Around the same time, another fan film resulted in a high-profile lawsuit challenging the boundaries of fair use and the previous toleration of fan art by a media company. Axanar Productions raised $1 million on the Kickstarter and Indiegogo crowdfunding platforms to create a fan film set in the Star Trek universe and, in August 2014, proceeded to upload a 20- minute trailer, called “Prelude to Axanar,” in an effort to raise additional funding for a feature-length film. The owners of the rights to the Star Trek franchise, Paramount Pictures Corporation and CBS Studios, filed a complaint in federal court in California in December 2015 alleging copyright infringement by Axanar.24 In January 2017, the parties announced a settlement had been reached allowing the existing video to remain on YouTube, without advertisements, and the production of two more fan films with a maximum length of fifteen minutes each.25 Paramount and CBS continue to allow fan films and provide a website dedicated to providing guidelines for fans.26
Anatomy of MCN Agreements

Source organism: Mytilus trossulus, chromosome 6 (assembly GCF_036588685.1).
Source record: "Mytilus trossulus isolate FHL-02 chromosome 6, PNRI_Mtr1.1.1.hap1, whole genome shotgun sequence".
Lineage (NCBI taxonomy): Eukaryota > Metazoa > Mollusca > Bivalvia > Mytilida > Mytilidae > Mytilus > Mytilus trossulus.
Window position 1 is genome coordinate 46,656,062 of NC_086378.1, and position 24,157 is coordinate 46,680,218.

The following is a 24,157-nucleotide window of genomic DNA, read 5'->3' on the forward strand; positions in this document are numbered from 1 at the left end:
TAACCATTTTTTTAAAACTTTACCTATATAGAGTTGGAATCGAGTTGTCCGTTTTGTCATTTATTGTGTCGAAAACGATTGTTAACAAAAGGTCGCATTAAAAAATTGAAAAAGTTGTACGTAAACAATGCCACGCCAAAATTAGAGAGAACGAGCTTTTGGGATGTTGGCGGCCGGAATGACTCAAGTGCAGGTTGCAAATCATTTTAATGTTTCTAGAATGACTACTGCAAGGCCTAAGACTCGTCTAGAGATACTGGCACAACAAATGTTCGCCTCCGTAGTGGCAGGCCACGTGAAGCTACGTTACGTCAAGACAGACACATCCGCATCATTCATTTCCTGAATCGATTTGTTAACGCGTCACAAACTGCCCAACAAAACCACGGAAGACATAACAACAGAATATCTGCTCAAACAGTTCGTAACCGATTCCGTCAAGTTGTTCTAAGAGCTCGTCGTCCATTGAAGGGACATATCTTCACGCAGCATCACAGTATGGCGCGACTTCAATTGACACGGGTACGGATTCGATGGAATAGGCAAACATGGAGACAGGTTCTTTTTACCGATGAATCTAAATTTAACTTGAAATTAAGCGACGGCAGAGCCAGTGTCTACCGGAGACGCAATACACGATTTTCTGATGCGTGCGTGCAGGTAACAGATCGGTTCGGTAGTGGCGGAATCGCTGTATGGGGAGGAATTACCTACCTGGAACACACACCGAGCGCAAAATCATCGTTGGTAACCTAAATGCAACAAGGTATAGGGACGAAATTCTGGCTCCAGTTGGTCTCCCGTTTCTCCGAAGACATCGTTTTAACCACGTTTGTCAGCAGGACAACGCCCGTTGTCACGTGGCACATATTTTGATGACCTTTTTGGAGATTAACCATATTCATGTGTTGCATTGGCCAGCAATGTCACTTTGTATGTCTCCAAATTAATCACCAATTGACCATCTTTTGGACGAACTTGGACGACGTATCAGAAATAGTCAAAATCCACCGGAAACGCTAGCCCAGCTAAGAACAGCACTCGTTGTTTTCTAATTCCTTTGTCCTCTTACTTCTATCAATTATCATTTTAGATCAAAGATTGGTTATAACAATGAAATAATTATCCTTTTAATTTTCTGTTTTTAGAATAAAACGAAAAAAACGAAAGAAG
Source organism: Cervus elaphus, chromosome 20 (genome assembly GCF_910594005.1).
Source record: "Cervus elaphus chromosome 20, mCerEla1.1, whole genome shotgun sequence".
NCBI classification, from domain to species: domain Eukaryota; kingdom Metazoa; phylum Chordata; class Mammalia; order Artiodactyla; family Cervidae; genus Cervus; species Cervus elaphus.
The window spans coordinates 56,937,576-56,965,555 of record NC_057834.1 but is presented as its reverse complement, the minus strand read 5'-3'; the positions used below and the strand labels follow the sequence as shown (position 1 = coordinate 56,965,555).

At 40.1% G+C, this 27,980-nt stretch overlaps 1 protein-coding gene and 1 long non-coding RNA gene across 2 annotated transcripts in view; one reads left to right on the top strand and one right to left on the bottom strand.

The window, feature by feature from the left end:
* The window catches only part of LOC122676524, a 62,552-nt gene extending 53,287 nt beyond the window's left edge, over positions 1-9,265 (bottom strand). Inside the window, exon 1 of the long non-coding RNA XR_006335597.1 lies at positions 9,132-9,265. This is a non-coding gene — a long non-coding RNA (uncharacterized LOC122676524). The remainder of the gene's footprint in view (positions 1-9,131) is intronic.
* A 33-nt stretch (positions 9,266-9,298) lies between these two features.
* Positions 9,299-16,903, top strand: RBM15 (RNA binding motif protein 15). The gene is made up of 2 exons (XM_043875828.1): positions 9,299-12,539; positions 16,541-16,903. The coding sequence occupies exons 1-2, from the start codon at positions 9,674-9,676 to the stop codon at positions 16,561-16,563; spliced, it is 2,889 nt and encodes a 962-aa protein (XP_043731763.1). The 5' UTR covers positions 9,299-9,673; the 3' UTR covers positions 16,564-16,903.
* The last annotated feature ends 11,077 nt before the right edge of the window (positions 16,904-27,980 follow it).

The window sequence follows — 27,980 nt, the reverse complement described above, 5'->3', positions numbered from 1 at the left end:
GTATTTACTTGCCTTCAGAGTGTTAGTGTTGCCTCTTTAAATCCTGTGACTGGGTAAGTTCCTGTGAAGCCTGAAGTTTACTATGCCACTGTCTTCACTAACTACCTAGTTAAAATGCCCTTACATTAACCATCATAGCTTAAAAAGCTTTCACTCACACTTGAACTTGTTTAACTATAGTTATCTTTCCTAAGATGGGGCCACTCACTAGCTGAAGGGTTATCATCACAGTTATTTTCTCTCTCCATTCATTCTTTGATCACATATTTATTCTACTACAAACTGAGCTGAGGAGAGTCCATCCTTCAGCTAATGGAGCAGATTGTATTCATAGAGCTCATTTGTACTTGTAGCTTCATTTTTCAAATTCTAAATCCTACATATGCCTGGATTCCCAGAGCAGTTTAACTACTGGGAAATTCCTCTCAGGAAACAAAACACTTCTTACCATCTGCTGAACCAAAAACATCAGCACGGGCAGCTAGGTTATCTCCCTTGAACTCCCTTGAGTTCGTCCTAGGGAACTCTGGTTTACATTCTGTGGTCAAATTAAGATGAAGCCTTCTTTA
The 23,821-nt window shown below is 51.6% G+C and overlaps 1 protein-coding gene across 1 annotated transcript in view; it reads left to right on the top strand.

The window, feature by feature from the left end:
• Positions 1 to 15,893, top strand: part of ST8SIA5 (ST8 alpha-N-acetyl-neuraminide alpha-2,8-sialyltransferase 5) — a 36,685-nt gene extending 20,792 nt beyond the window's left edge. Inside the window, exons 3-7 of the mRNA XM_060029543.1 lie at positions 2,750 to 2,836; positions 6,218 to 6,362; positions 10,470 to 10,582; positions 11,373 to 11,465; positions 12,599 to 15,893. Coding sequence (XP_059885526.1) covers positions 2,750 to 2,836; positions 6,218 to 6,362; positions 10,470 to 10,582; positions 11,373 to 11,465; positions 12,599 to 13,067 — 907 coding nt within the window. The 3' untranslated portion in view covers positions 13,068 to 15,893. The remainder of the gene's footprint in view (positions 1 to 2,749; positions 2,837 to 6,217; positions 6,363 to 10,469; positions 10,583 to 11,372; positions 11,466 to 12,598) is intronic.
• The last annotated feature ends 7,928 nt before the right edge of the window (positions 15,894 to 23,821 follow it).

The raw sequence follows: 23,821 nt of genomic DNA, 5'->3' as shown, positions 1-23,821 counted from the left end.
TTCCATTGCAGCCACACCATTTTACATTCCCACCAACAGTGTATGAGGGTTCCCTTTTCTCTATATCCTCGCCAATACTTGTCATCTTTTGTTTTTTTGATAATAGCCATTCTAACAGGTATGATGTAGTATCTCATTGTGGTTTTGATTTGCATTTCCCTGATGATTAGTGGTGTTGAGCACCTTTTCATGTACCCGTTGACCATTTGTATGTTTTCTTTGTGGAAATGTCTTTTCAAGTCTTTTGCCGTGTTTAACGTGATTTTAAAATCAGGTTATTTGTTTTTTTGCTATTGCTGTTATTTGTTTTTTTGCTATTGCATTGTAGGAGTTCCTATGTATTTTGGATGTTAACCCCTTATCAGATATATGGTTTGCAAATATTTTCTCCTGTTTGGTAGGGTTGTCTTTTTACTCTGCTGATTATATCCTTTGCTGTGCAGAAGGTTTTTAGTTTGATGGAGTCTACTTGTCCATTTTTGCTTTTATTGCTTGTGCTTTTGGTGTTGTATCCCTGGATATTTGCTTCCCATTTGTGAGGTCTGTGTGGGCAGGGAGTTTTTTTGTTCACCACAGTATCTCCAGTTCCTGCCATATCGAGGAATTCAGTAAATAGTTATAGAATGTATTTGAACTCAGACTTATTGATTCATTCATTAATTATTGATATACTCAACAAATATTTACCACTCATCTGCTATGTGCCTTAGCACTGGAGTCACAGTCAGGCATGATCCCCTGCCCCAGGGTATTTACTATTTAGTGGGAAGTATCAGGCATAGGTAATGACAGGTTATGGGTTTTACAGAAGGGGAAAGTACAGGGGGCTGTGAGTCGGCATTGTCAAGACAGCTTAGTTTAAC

Multi-channel networks, or MCNs, are third-party companies, not endorsed by Google or YouTube, that partner with independent YouTube channels to provide additional services in exchange for a revenue share. MCNs are commonly based around a particular content style or topic, such as education, beauty, or “let’s play” gaming videos, a newer format where YouTubers record or live stream their screen as they play video games. Some of the more well-known MCNs include: Maker Studios, acquired by Disney Interactive in 2014 27; Machinima, acquired by Warner Bros. in 2016 28; AwesomenessTV, a joint venture between DreamWorks Animation, Hearst and Verizon 29; VEVO, a joint venture between Universal Music Group, Sony Music Group, Abu Dhabi Media, Google, and more recently Warner Music Group30; Fullscreen; and My Damn Channel. As with any specialized area of contract law, there are specific terms and provisions to keep in mind during review.